If you've been adventurous and read my first post, you know that I've been a fan of spaceflight for as long as I can remember. However, though that fandom has been long-serving, I'm embarrassed to admit that it hasn't always been at the forefront of my thoughts and actions. In fact, I only cursorily followed the Space Shuttle program as it wound to a close. Sure, I knew it was ending, and I was quite irritated about that (still am, to a degree)...but I didn't really know why, and I had no idea what was to come next...and my inner space nerd went into hibernation.
New Space...and the demise of NASA?
Occasionally, 'Space Nerd Curt' would awaken from his apathy-induced stupor when a particularly compelling space-related article would be posted online, or show up in my Twitter feed (you do follow me on Twitter, right? RIGHT?!? If not, go ahead and give me a follow - it won't hurt a bit: @Crow_T_Robot).
Periodically, something would pop up about some company called 'SpaceX'...the brainchild of a tech billionaire...and how they were going to change the face of spaceflight. Me: "Oh, look - some guy with a ton of money (and an ego to match) and time to kill is going to do something that only well-funded nation-states can accomplish. Yeah...right. Not. Gonna. Happen." Nevertheless, curiosity was piqued.
Then I would see a story discussing, with the Shuttle retired, NASA was basically dead. And I believed it. No, I didn't think NASA had closed its doors, but I truly felt it was an agency without a mission...a ship without a rudder...a "shining" example of a nation in decline. Some may argue that's exactly the case.
Re-awakening the Space Nerd
Much like the story of a bear waking from a long winter's slumber, 'Space Nerd Curt' began to stretch and yawn...and was looking for his fill of spaceflight info.
After letting my Twitter account languish over the years, and using my Facebook account for the inane fluff that most of us use it for, I started actively seeking out stories and articles about the current state of spaceflight. To that end, there was no shortage of sites purporting to have all of the space info one may need/want.
NASA was being directed to build a Saturn V-class (or bigger) launch vehicle, while several 'New Space' companies were beginning to make some headway in their respective fields. Was 'space' dead? Sure didn't seem like it. From all appearances, exciting times lay ahead.
Frenemies and the Decline of Space Journalism
Hey, you know what? SpaceX was actually able to put together a pretty decent launcher. Sure...they did it by leaning heavily on NASA's expertise...and didn't have to lay out a ton of their own capital for a ground-up R&D program...but no one can deny that they (eventually) made a good-ish rocket. It's amazing what one can do when they stand on the shoulders of a giant...and while SpaceX no doubt understands where they'd be without NASA's help, don't expect them to like it or often speak about it.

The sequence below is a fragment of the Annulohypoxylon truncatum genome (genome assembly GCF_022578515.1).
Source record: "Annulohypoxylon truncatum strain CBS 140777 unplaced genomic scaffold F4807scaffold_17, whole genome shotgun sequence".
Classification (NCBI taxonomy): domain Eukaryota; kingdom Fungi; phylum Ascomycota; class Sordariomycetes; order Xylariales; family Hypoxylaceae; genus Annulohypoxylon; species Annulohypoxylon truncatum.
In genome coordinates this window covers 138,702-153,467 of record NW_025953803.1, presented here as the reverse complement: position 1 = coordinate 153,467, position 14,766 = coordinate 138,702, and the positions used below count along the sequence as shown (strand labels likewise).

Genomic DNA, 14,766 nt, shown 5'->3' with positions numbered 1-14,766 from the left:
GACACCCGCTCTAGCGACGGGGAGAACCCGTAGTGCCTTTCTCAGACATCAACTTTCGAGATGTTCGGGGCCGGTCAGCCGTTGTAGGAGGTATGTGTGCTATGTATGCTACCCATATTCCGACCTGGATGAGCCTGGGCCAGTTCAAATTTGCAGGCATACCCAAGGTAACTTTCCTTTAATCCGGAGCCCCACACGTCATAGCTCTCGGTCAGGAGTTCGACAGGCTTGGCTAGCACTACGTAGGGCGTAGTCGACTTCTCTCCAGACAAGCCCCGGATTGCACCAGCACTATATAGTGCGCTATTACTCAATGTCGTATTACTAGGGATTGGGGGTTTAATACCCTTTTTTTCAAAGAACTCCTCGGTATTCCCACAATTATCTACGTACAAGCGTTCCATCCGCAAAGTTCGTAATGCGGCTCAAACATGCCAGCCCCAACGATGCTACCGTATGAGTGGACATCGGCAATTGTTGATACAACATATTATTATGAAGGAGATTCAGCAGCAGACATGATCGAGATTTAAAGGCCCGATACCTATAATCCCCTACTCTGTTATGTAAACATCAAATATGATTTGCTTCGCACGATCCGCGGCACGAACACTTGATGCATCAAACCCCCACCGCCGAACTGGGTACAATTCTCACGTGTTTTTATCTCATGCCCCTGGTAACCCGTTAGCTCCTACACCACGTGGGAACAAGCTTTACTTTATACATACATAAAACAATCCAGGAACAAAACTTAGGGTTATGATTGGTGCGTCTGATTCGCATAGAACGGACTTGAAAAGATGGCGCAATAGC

Though the grumblings were there prior to the first successful Falcon 9 flight, there was a growing choir of fanboys singing the praises - both real and fanciful - of SpaceX after that launch in . "NASA is old news!"..."SpaceX is the future of spaceflight - NASA is dead!"..."SpaceX will get people to Mars FIRST!"...et cetera, et cetera, et cetera. To the SpaceX partisans, it was only a matter of time before the first boots on Mars were delivered by a Falcon rocket.
I remember a time when you could read an article on a ULA or SpaceX flight and there was no rabid fans arguing in the comments.— CalcuTHIS (@jaredhead) October 15, 2015
Me, too, Jared...me, too.
Additionally, a disturbing trend seemed to be emerging - many people writing space news stories were no longer traditional journalists. They were industry pundits...op/ed writers...famous personalities...and even bloggers. I'm not saying there's anything wrong with those people writing their opinions - hell, I write about this stuff and I don't have 1/10th the inside info that these people have - but I'm just an opinionated bozo writing about something that interests me. However, these people/outlets are being presented as space journalists/journalism. It isn't, and they aren't. Journalists are supposed to write a story - presenting the facts - not take a side. Sadly, that no longer appears to the be case. They'll bash NASA all day long, but treat SpaceX with kid gloves.
|This...this is the goal. OK, so it's track from a rover|
on Mars, but you get the point.
What do you think?